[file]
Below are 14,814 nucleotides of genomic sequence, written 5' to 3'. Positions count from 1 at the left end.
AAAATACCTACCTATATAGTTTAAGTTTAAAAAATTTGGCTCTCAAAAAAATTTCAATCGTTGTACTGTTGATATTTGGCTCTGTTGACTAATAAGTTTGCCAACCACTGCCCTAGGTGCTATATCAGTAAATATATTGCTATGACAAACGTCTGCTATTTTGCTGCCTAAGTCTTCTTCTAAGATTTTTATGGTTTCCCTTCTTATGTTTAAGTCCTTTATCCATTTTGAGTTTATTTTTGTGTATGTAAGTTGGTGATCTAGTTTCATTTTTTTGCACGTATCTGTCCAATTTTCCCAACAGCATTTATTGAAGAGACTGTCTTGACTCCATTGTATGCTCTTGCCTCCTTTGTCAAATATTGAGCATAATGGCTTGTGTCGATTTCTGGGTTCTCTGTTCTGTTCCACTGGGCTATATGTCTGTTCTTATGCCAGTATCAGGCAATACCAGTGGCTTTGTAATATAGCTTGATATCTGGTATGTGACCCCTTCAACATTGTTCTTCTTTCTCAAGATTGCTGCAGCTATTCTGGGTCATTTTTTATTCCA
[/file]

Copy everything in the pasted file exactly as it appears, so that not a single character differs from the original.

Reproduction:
Below are 14,814 nucleotides of genomic sequence, written 5' to 3'. Positions count from 1 at the left end.
AAAATACCTACCTATATAGTTTAAGTTTAAAAAATTTGGCTCTCAAAAAAATTTCAATCGTTGTACTGTTGATATTTGGCTCTGTTGACTAATAAGTTTGCCAACCACTGCCCTAGGTGCTATATCAGTAAATATATTGCTATGACAAACGTCTGCTATTTTGCTGCCTAAGTCTTCTTCTAAGATTTTTATGGTTTCCCTTCTTATGTTTAAGTCCTTTATCCATTTTGAGTTTATTTTTGTGTATGTAAGTTGGTGATCTAGTTTCATTTTTTTGCACGTATCTGTCCAATTTTCCCAACAGCATTTATTGAAGAGACTGTCTTGACTCCATTGTATGCTCTTGCCTCCTTTGTCAAATATTGAGCATAATGGCTTGTGTCGATTTCTGGGTTCTCTGTTCTGTTCCACTGGGCTATATGTCTGTTCTTATGCCAGTATCAGGCAATACCAGTGGCTTTGTAATATAGCTTGATATCTGGTATGTGACCCCTTCAACATTGTTCTTCTTTCTCAAGATTGCTGCAGCTATTCTGGGTCATTTTTTATTCCA